At least 136 people were killed in an alleged poison gas attack

Last updated: August 23. 2013 8:37AM - 817 Views
ELAINE GANLEY Associated Press

Syrian citizens try to identify bodies, after an alleged poisonous gas attack Wednesday.
Syrian citizens try to identify bodies, after an alleged poisonous gas attack Wednesday.
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PARIS — France’s foreign minister on Thursday raised the possibility of the international community using force in Syria if it is proven that Bashir Assad’s regime used chemical weapons in an attack the opposition says killed more than 100 people.

Laurent Fabius spoke a day after the U.N. Security Council called for “a thorough, impartial and prompt investigation” of the latest allegations against the regime, in a statement that diplomats say was watered down by objections from Syria allies Russia and China.

Opposition forces and activists have said that at least 136 people, including many children, were killed in the Wednesday attack in which most bodies bore no sign of wounds. The U.S., Britain, France and others have demanded that a team of U.N. experts already in Syria be granted immediate access to investigate the site.

French President Francois Hollande spoke Thursday by phone with U.N. Secretary-General Ban Ki-moon and expressed France’s support for a quick investigation into the “likely use of chemical weapons,” the French leader’s office said in a statement, without elaborating.

Speaking on RMC radio, Fabius didn’t make clear how the use of chemical weapons by the Syrian regime might be proven. But if there is proof of a chemical weapons attack by the regime, “we need a reaction by the international community …. a reaction of force,” he said.

Fabius excluded boots on the ground as an option, “but a reaction that can take a form, I don’t want to be more precise, of force.”

France has been at the forefront of efforts to rid Syria of Assad. It was the first to back the opposition Syrian National Coalition and appoint a coalition ambassador in Paris. With Britain, it pressed for the lifting of European arms sanctions, though once they were lifted pulled back and said it is supplying non-lethal military equipment plus humanitarian aid.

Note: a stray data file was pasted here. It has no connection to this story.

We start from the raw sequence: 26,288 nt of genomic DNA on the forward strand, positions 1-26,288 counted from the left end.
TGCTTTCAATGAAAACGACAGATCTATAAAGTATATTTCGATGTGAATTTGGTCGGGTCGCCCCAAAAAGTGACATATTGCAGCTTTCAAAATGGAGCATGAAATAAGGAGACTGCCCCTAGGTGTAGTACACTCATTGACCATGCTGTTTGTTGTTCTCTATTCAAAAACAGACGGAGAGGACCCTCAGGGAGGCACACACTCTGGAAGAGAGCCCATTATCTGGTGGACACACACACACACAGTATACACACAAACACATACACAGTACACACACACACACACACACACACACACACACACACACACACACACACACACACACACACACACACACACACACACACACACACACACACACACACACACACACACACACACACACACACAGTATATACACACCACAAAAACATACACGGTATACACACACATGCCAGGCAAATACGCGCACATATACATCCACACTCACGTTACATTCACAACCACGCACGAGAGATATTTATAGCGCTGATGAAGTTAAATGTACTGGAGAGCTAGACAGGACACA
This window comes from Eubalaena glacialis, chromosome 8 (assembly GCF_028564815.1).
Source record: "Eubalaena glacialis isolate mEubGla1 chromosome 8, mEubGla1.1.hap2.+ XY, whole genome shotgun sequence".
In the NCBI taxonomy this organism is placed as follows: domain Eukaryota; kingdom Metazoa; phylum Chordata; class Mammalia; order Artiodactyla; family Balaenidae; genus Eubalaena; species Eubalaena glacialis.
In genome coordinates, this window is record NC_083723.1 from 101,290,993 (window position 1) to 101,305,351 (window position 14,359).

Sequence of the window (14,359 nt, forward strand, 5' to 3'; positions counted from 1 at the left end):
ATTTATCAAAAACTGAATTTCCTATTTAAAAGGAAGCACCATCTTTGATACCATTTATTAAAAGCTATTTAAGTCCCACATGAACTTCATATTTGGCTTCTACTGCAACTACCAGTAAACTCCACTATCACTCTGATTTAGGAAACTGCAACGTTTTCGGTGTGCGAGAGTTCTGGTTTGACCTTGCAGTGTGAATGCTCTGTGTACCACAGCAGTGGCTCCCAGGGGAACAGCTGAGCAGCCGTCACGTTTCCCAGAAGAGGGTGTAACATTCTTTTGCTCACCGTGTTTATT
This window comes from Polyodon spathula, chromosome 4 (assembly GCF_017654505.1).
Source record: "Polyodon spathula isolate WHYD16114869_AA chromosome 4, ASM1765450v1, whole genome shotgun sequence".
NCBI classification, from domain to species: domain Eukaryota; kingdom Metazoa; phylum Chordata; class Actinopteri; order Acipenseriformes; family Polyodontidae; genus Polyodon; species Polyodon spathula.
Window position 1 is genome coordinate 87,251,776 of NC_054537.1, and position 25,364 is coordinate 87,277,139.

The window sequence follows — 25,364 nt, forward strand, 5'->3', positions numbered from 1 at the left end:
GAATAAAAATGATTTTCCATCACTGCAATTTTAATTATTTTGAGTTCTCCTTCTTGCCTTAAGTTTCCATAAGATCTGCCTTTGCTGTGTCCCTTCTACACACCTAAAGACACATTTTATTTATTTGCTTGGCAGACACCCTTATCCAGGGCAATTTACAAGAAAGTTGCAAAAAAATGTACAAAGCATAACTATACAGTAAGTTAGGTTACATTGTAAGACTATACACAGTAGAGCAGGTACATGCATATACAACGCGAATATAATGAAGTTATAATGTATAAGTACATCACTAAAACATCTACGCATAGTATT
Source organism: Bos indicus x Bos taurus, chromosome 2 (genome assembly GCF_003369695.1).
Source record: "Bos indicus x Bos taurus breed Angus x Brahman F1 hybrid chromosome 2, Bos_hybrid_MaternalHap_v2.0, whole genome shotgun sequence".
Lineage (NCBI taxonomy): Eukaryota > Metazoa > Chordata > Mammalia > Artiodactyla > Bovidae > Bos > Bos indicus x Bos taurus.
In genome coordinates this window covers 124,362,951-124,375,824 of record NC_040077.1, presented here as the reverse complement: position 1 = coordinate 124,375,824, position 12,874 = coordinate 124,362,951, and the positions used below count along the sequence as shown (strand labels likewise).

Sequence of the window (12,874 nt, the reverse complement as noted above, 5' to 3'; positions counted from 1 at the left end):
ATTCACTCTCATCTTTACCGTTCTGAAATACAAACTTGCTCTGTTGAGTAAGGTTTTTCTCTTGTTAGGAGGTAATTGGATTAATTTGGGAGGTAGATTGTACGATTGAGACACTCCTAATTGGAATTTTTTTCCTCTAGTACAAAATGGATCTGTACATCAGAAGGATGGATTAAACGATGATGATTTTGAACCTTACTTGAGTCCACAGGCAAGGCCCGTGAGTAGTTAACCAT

Fabius said he spoke at length with the head of the coalition chief, Ahmad al-Jarba, who “confirmed absolutely” that the regime was behind the chemical attack. The Syrian government has adamantly denied using chemical weapons in an artillery barrage targeting suburbs east of Damascus.

The attack coincided with the visit to Syria by a 20-member U.N. chemical weapons team, which only has a mandate to investigate three previous allegations of chemical weapons use. Without a mandate, which needs Syria’s approval, the investigators wouldn’t be able to visit the site of the attack.

Russian Foreign Ministry spokesman Alexander Lukashevich reiterated his claims that the accusations against Assad could be a bid to get the Security Council to stand by the opposition, and to undermine efforts to resolve the conflict by convening a peace conference in Geneva.

“This all smacks of an attempt, at any cost, to establish grounds for forwarding the demands of the enemies of the regime” to the Security Council, he said, pointing to the timing of “this crime near Damascus” and the arrival of the U.N. team as evidence of “premeditated provocation”

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